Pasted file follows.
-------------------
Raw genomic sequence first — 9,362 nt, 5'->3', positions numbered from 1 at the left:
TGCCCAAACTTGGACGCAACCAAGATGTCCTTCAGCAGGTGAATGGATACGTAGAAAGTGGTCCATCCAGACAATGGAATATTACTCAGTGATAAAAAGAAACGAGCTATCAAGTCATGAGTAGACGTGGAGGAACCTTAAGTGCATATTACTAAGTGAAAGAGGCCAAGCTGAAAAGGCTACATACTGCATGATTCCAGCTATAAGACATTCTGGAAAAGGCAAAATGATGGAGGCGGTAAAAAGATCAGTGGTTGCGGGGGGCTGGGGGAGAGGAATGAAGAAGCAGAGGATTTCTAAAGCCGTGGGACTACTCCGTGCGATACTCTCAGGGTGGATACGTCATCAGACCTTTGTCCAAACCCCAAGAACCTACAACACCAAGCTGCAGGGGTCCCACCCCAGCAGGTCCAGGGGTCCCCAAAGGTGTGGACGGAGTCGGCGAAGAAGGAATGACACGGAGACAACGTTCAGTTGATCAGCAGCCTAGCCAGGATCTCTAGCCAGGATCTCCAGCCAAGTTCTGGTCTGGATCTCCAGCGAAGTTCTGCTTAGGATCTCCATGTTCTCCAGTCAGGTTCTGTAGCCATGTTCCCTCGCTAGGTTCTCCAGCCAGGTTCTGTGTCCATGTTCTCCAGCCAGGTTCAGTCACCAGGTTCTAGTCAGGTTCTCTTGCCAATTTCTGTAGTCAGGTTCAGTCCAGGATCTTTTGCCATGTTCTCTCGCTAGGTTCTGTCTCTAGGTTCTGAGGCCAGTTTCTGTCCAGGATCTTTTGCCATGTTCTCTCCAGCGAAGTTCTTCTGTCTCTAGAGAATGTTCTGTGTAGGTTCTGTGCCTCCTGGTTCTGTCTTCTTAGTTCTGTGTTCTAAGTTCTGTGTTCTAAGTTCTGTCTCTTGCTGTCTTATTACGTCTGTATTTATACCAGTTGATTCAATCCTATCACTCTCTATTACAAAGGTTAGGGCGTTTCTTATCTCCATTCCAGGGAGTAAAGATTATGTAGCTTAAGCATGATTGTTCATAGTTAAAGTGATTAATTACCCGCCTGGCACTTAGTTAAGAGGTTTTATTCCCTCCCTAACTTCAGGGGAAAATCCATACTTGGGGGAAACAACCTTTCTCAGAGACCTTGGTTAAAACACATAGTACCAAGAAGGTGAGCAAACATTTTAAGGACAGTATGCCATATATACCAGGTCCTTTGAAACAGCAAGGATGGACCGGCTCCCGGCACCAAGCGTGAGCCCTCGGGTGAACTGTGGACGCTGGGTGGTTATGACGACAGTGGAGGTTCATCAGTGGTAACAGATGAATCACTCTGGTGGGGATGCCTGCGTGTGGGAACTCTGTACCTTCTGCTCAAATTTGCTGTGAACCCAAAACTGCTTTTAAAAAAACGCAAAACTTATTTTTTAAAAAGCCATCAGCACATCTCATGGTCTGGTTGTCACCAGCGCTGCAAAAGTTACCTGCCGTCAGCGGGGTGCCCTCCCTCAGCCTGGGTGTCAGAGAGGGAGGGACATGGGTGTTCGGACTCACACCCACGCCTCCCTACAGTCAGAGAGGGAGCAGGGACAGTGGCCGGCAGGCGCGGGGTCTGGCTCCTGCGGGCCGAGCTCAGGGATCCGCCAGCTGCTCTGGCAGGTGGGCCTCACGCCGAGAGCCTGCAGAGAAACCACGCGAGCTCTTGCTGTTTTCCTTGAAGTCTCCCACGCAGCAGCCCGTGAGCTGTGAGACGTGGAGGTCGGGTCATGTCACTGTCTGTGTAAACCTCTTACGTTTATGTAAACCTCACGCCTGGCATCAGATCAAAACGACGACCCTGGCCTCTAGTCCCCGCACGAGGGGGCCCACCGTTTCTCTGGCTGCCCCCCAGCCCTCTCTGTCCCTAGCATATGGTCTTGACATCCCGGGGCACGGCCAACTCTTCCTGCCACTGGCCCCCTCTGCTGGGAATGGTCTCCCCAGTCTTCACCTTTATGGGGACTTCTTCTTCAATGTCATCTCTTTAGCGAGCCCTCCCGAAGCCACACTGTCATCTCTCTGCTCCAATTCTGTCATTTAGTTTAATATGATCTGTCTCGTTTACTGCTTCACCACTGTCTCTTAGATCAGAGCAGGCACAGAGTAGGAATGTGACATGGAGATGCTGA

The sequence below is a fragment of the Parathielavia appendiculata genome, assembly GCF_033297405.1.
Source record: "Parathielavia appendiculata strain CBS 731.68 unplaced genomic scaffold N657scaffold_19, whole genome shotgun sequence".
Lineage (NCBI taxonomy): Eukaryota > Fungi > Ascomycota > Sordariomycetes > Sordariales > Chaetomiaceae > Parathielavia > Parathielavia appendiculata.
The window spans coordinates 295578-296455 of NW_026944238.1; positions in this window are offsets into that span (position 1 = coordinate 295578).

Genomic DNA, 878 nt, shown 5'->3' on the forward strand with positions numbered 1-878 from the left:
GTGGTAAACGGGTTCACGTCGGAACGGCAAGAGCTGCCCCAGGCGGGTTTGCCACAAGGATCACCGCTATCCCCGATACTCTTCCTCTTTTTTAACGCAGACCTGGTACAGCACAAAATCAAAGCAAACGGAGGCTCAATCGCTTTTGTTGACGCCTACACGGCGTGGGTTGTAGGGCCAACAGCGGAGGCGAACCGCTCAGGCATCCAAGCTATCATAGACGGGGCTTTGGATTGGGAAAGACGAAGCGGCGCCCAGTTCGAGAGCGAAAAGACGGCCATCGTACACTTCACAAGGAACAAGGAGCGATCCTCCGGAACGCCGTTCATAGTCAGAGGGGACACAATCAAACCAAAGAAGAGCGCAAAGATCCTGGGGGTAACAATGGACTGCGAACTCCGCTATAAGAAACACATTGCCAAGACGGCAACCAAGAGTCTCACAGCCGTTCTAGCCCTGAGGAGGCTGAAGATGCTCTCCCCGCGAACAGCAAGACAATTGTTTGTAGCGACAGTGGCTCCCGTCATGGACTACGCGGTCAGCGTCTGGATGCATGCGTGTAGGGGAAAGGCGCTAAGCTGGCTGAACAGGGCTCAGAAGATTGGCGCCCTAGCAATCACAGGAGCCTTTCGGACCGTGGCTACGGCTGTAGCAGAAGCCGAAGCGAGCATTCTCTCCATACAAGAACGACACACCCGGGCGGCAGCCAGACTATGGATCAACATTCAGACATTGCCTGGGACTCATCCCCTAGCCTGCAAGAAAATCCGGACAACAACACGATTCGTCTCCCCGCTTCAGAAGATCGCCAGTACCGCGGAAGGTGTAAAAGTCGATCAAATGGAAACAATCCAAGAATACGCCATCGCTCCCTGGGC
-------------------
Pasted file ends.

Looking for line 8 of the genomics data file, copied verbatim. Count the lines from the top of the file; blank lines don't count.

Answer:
GTGGTAAACGGGTTCACGTCGGAACGGCAAGAGCTGCCCCAGGCGGGTTTGCCACAAGGATCACCGCTATCCCCGATACTCTTCCTCTTTTTTAACGCAGACCTGGTACAGCACAAAATCAAAGCAAACGGAGGCTCAATCGCTTTTGTTGACGCCTACACGGCGTGGGTTGTAGGGCCAACAGCGGAGGCGAACCGCTCAGGCATCCAAGCTATCATAGACGGGGCTTTGGATTGGGAAAGACGAAGCGGCGCCCAGTTCGAGAGCGAAAAGACGGCCATCGTACACTTCACAAGGAACAAGGAGCGATCCTCCGGAACGCCGTTCATAGTCAGAGGGGACACAATCAAACCAAAGAAGAGCGCAAAGATCCTGGGGGTAACAATGGACTGCGAACTCCGCTATAAGAAACACATTGCCAAGACGGCAACCAAGAGTCTCACAGCCGTTCTAGCCCTGAGGAGGCTGAAGATGCTCTCCCCGCGAACAGCAAGACAATTGTTTGTAGCGACAGTGGCTCCCGTCATGGACTACGCGGTCAGCGTCTGGATGCATGCGTGTAGGGGAAAGGCGCTAAGCTGGCTGAACAGGGCTCAGAAGATTGGCGCCCTAGCAATCACAGGAGCCTTTCGGACCGTGGCTACGGCTGTAGCAGAAGCCGAAGCGAGCATTCTCTCCATACAAGAACGACACACCCGGGCGGCAGCCAGACTATGGATCAACATTCAGACATTGCCTGGGACTCATCCCCTAGCCTGCAAGAAAATCCGGACAACAACACGATTCGTCTCCCCGCTTCAGAAGATCGCCAGTACCGCGGAAGGTGTAAAAGTCGATCAAATGGAAACAATCCAAGAATACGCCATCGCTCCCTGGGC